Yesterday the White House announced the signing of a Bilateral Security Agreement (“BSA”) between the United States and the Afghan Government of National Unity, as well as a Status of Forces Agreement between the Afghan Government and NATO. Together these agreements allow approximately 12,000 U.S. and NATO troops to remain in Afghanistan after December 31, 2014, and they maintain the flow of billions of dollars in aid to Afghanistan. In addition, the BSA will address significant open questions about the rights and responsibilities of U.S. Government contractors in Afghanistan, to include: How will they be taxed by the Afghan Government?
We and the contracting community have been closely following this issue. If the executed BSA conforms to the below language from an earlier draft, the November 2013 “Pre-Decisional” BSA, activities and income on U.S. contracts and subcontracts in Afghanistan will be exempt from Afghan taxes:
3. United States contractors shall not be liable to pay any tax or similar or related charges assessed by the Government of Afghanistan within the territory of Afghanistan on their activities, and associated income, relating to or on behalf of United States forces under a contract or subcontract with or in support of United States forces. However, United States contractors that are Afghan legal entities shall not be exempt from corporate profits tax that may be assessed by the Government of Afghanistan within the territory of Afghanistan on income received due to their status as United States contractors.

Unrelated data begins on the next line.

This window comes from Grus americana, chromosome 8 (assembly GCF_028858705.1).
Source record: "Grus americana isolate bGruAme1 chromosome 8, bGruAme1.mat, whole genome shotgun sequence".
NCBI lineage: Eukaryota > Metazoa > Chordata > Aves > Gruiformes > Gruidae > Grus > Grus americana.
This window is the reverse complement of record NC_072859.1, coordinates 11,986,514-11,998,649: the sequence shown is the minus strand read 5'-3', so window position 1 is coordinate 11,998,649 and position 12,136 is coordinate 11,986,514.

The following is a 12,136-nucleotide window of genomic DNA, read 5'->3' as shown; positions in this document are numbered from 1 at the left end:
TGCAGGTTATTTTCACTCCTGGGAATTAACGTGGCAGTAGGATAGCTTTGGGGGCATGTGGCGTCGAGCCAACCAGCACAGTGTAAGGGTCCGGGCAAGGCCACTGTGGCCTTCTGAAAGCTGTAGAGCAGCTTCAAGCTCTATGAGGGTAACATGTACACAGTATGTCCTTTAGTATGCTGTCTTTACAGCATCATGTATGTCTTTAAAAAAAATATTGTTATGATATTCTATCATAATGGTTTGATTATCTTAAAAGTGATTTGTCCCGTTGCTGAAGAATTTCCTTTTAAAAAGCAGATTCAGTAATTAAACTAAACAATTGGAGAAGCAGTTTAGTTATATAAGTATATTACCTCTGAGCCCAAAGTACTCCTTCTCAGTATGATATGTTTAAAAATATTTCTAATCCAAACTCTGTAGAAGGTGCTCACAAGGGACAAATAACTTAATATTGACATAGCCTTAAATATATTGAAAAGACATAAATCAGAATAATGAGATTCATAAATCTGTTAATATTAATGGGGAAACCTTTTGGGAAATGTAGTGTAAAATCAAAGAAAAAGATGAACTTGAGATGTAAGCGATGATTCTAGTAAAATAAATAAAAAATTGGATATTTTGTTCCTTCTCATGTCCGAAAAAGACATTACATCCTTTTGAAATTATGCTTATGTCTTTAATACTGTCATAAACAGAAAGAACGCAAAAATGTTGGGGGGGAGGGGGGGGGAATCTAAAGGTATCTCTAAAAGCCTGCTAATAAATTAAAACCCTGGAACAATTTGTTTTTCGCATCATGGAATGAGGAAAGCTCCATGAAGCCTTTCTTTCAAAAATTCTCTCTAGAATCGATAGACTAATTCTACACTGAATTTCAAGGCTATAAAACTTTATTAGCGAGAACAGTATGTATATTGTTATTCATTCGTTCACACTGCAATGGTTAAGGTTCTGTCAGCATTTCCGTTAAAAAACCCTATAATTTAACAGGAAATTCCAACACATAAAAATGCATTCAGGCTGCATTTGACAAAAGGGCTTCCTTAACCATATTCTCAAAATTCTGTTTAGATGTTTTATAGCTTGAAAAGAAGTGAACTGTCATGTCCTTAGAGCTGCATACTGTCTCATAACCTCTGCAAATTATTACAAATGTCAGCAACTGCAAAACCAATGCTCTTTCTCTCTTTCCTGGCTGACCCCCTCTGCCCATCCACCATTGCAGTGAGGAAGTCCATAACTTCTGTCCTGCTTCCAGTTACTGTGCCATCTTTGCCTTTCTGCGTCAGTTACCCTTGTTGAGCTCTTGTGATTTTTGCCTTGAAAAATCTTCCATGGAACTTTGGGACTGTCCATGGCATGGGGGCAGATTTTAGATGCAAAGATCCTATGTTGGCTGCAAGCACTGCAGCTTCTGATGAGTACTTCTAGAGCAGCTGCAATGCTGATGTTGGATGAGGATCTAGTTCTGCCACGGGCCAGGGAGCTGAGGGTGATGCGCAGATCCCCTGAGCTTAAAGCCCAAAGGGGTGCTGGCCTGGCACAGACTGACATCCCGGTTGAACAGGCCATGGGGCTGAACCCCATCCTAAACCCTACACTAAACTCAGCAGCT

. . . . .
6. United States contractors and United States contractor employees are not exempt under this Agreement from paying taxes assessed by the Government of Afghanistan within the territory of Afghanistan on their activities in Afghanistan that are not associated with supplying goods and services in Afghanistan to or on behalf of United States forces under a contract or subcontract with or in support of United States forces.
The executed BSA is not yet publicly available, but we look forward to seeing how it addresses this and other important issues.